If you require this information in another format, or have any questions about Access, please email

Moseley Park and Pool is a centuries-old historical site which was not created with access and inclusion in mind. Unfortunately, it presents a variety of barriers to our disabled visitors – but lots of disabled people do visit regularly and enjoy the space, including those using wheelchairs and mobility scooters. We’re now working to improve Access so everybody can enjoy the space safely and comfortably, and we want to listen to your perspectives as we do so.

We’ve recently widened and resurfaced the central footpath which goes from our main Alcester Rd entrance almost all the way to the Pool. We’re also planning to add an accessible community activities area with a sensory garden, an accessible toilet and more pathway improvements in the next year. We’re also looking at implementing smaller-scale access measures, and working on improving how we communicate about access with the local disabled community. In 2024 we’ll be hosting two ‘Listen and Learn’ disability inclusion events for our team and the wider community.


Here is our new map, which includes Access information:

A graphical map of the Park, showing the key features and the different routes within and around the park, along with their accessibility. If you require this information in a different format, please email


Below is a summary of disabled access to The Park and Pool. If you’re a disabled visitor and would like to raise an issue which should be covered on this page, please email us at



Our friends at Moseley Hive (next door to the main Alcester Road gate) are able to give visitors access to their accessible toilet every Wednesday between 11am and 2pm when they are regularly staffed, and we’re exploring the options for expanding this offer. We don’t have an accessible toilet in the Park yet but we plan to install one this year.

Currently, the only toilet in the park is just inside the Main Gate in the small brick building on your right as you enter. This is a single narrow cubicle with a small corner sink and a non-accessible toilet. It’s located up a short uneven slope, so may also present access barriers to visitors who don’t usually require an accessible toilet. There is a simple baby change area round the other side of this building. We apologise for any inconvenience: we’re working to make improvements and will keep this page updated as we do so.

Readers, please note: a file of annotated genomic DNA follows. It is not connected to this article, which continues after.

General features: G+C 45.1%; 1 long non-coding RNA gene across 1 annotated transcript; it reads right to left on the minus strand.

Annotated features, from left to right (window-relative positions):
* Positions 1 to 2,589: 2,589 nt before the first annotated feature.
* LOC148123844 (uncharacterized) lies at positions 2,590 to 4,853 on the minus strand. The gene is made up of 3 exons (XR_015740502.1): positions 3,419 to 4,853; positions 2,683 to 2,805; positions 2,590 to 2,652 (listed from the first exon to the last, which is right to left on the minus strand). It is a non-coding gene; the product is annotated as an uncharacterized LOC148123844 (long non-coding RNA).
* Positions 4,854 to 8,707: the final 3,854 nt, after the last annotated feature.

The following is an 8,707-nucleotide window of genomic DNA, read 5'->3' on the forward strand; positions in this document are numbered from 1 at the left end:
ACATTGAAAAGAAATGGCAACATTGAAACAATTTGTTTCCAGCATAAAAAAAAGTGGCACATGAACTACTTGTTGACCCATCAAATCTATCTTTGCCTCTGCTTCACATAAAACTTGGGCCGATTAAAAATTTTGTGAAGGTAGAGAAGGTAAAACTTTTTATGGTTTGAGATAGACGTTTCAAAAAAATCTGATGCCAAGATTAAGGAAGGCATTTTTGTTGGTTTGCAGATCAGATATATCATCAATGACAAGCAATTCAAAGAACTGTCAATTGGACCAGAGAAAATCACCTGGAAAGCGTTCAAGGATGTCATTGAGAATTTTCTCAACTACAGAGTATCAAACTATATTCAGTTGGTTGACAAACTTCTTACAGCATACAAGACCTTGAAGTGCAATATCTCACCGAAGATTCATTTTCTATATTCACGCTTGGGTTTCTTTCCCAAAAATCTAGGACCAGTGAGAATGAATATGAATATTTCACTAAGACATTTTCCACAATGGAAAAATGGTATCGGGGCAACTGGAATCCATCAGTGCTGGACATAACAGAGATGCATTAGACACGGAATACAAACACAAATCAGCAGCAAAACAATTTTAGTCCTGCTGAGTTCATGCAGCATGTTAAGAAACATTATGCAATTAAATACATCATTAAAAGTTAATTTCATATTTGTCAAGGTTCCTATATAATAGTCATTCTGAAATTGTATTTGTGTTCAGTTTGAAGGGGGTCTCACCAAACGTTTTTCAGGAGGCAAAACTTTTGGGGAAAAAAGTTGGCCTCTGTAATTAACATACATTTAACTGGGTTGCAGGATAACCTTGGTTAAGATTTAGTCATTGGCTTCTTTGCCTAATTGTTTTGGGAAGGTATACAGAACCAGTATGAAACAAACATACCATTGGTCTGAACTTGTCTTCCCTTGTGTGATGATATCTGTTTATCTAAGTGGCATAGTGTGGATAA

The Main Gate (Alcester Rd) and The Salisbury Rd gate both present some barriers. The Main Gate is a large, heavy iron gate, so this in itself can be an additional barrier for some visitors: this gate is always left open on Wednesdays 10-4 and the last Saturday of the month 10-4, and for specific events. The Salisbury Rd gate is also accessible to many visitors, but presents barriers to some, including a short steep incline about 40cm long just inside the gate: more details coming soon on this.

Unfortunately The Chantry Rd Gate is accessed by a steep, long set of uneven steps so is inaccessible to many disabled people. The ground at this end of the Park also gets extremely boggy, so may present additional challenges to anyone who has a mobility or visual impairment, and may create sensory issues for some neurodivergent visitors.

All the entrances also use an electronic Key Fob system on entry and exit, which can be challenging for disabled visitors because you have to press your fob against something a few feet from the gate and then have just 15 seconds to open the gate. Some visitors using a wheelchair or scooter prefer to bring a companion to help with the gate.

Paths and Meadows

The Main Path from the Alcester Rd Gate to the Pool is a wide, sloping path with a flat surface which is fully accessible to wheelchair users

The other paths around the Park vary a lot. There are two narrower paths to the Pool from the Main Gate, heading down the left and right hand edges of the Park respectively along the backs of the gardens of Salisbury Rd (left) and Chantry Rd (right). The Salisbury Path is highly inaccessible in parts due to a very uneven surface. The Chantry Path is more accessible but still features slopes, uneven sections, tree roots and areas which can become muddy, so may also be inaccessible to some visitors.